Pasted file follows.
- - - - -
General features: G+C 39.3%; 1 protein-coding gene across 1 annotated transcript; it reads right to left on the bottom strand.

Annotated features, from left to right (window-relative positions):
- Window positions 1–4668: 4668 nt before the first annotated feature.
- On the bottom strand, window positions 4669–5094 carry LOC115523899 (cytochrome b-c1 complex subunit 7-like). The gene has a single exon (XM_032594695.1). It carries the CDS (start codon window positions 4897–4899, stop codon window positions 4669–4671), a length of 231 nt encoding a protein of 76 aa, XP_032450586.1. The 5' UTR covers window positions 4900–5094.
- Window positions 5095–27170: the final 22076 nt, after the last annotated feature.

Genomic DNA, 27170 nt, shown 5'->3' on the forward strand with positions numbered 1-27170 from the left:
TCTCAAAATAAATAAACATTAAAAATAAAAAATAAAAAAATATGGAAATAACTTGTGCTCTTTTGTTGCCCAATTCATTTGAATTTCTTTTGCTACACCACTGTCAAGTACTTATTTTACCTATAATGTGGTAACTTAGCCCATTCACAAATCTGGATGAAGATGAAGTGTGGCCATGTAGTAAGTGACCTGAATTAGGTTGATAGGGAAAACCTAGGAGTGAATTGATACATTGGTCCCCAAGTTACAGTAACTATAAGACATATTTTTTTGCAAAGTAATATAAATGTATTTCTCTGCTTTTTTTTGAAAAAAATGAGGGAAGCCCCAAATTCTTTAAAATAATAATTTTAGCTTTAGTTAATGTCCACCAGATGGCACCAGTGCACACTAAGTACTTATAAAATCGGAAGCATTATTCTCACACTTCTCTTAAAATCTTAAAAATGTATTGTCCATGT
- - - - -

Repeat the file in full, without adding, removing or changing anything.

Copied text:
General features: G+C 39.3%; 1 protein-coding gene across 1 annotated transcript; it reads right to left on the bottom strand.

Annotated features, from left to right (window-relative positions):
- Window positions 1–4668: 4668 nt before the first annotated feature.
- On the bottom strand, window positions 4669–5094 carry LOC115523899 (cytochrome b-c1 complex subunit 7-like). The gene has a single exon (XM_032594695.1). It carries the CDS (start codon window positions 4897–4899, stop codon window positions 4669–4671), a length of 231 nt encoding a protein of 76 aa, XP_032450586.1. The 5' UTR covers window positions 4900–5094.
- Window positions 5095–27170: the final 22076 nt, after the last annotated feature.

Genomic DNA, 27170 nt, shown 5'->3' on the forward strand with positions numbered 1-27170 from the left:
TCTCAAAATAAATAAACATTAAAAATAAAAAATAAAAAAATATGGAAATAACTTGTGCTCTTTTGTTGCCCAATTCATTTGAATTTCTTTTGCTACACCACTGTCAAGTACTTATTTTACCTATAATGTGGTAACTTAGCCCATTCACAAATCTGGATGAAGATGAAGTGTGGCCATGTAGTAAGTGACCTGAATTAGGTTGATAGGGAAAACCTAGGAGTGAATTGATACATTGGTCCCCAAGTTACAGTAACTATAAGACATATTTTTTTGCAAAGTAATATAAATGTATTTCTCTGCTTTTTTTTGAAAAAAATGAGGGAAGCCCCAAATTCTTTAAAATAATAATTTTAGCTTTAGTTAATGTCCACCAGATGGCACCAGTGCACACTAAGTACTTATAAAATCGGAAGCATTATTCTCACACTTCTCTTAAAATCTTAAAAATGTATTGTCCATGT